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Learn the Lean UX way to design better, faster user experiences.
You'll learn everything you need to know to use a Lean UX process on your next project. Lean UX applies the Lean Startup ideas to the design of user experiences. When you do Lean UX you come up with hypotheses about design, create minimum viable products/prototypes, then test the hypotheses with your users. At that point you make a decision about whether your hypotheses were true or not, and what idea to try next. It's a radical approach to designing user experiences. The result is that you design better and you design faster.
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There are 5 myths about Lean UX that aren't true, and that we clear up in this lecture. Plus we'll talk about two things that ARE true about Lean UX and aren't myths.
Quiz On Lean UX Myths
In this lecture we'll introduce the core concepts in Lean Startup, starting with the idea of uncertainty.
One of the most important concepts in Lean Startup is the idea of Learning so that you can reduce uncertainty. In this lecture we cover the Lean iterative process of how learning occurs.
In this lecture we begin describing what hypotheses and experiments are. After this lecture there will be a lecture with examples, and then an exercise where you can try out coming up with hypotheses.
Now it's time for our first exercise. You will be coming up with several hypotheses to test for a case study.
Here are some answer ideas for Exercise 1.
In Exercise 2 you make decisions about user/target audience research.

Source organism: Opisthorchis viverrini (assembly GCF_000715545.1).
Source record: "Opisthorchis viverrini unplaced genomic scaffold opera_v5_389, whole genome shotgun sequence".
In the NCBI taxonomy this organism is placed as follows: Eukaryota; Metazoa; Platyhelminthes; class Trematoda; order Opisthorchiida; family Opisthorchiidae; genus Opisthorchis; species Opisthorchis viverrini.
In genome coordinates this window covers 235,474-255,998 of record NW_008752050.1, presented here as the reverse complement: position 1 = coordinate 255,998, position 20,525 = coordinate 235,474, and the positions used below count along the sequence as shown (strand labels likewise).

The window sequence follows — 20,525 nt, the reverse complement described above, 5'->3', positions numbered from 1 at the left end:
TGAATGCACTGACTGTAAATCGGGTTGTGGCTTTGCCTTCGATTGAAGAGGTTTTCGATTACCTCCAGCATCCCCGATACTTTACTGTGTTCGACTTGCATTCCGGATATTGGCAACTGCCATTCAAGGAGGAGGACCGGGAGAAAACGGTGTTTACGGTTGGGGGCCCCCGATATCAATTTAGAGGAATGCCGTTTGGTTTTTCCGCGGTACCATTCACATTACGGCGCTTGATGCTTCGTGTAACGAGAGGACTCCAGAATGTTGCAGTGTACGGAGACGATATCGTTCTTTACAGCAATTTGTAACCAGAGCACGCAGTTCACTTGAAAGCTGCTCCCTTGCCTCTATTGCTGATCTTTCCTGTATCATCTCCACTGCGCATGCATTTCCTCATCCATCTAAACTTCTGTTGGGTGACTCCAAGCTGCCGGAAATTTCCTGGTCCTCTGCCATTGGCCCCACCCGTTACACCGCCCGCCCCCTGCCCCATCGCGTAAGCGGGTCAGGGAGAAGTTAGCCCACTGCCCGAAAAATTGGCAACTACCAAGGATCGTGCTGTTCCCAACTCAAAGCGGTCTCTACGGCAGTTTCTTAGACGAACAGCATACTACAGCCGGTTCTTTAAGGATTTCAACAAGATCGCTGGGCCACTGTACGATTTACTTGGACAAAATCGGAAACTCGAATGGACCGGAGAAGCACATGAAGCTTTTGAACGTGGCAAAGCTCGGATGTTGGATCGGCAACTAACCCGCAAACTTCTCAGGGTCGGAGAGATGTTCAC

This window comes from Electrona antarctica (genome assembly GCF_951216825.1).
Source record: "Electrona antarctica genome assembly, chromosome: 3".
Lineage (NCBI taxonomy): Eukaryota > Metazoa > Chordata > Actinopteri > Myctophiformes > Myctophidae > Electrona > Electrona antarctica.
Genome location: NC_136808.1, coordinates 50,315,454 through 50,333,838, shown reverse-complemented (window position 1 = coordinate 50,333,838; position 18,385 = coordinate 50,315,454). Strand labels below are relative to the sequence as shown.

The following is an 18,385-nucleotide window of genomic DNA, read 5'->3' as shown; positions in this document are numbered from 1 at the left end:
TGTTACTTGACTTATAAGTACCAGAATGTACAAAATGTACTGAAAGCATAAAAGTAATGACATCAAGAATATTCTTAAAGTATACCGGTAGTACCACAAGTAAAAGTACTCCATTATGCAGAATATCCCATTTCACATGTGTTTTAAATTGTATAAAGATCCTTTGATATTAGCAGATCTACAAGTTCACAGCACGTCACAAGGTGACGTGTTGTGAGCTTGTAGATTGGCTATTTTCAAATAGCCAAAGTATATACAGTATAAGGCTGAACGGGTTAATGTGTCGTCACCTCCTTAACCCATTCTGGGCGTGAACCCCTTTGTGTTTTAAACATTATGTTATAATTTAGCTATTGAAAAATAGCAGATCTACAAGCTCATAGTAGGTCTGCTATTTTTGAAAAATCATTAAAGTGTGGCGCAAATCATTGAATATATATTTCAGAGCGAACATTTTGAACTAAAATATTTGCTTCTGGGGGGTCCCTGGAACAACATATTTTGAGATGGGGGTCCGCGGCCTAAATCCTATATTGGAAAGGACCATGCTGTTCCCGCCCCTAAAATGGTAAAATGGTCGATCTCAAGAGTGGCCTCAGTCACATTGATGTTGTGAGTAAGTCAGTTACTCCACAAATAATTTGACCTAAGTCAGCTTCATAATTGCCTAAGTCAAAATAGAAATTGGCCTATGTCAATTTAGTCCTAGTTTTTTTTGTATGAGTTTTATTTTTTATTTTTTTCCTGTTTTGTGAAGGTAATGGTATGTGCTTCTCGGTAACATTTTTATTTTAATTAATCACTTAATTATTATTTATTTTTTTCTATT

In this lecture we go over answers for Exercise 2.
In this lecture we explain and show an example of a minimal viable product (MVP).
Here's the next exercise. You will be coming up with MVP ideas to go along with some of the hypotheses you want to test in the previous exercise.
We go over some answers to Exercise 3.
After you conduct your experiment and collect and analyze your data then you are ready to "Learn" and to make decisions. One of those decisions is the "Pivot". This lecture discusses pivots and gives some examples of companies that have used the pivot.
This exercise is about making pivot decisions.
I describe my answer to Exercise 4.
Quiz on Lean UX concepts
In this lecture we talk about the role of the UX person in an organization that embraces Lean concepts and processes in general.
It's possible to do Lean UX work even if you don't work in an organization that has adopted the Lean concepts and processes. This lecture will explain the how.
In this exercise you will apply everything you have learned to make decisions about a Lean UX cycle of hypothesis testing and design.
In this lecture we talk about some considerations for you in implementing Lean UX.
You've completed the course! Here are some ideas of next steps for you.
Quiz questions on doing UX
I have a Ph.D. in Psychology and decades of experience as a behavioral scientist, applying psychology to the design of digital products. I'm a consultant to Fortune 1000 companies, start-ups, and educational and government organizations.
A client once referred to me as "The Brain Lady", and it stuck. Probably because I like to teach and consult about brain science.
I'm currently the Founder and Principal of The Team W. I consult, coach, teach, and speak about behavioral science, brain science, psychology, design, innovation, and user experience. I've been lucky enough to travel around the world as a keynote speaker.
I am also an Adjunct Professor at the University of Wisconsin.
My clients include Disney, Amazon, The Mayo Clinic, Zappos, the Federal Trade Commission (USA), and the European Commission.
I like to write books, including: 100 Things Every Designer Needs To Know About People, How To Get People To Do Stuff, 100 Things Every Presenter Needs To Know About People, and Neuro Web Design: What makes them click? I blog at my own website and I blog for Psychology Today.
My work over the years has included the design of websites, software, medical devices, TV ads, physical devices, experiences, and physical spaces to make them persuasive, usable and motivating.
I live in Wisconsin, USA, with my husband. My two children are grown and “launched”. When not teaching, speaking, writing, or blogging, I perform in community theatre, sing jazz, read books, and I'm an avid movie watcher.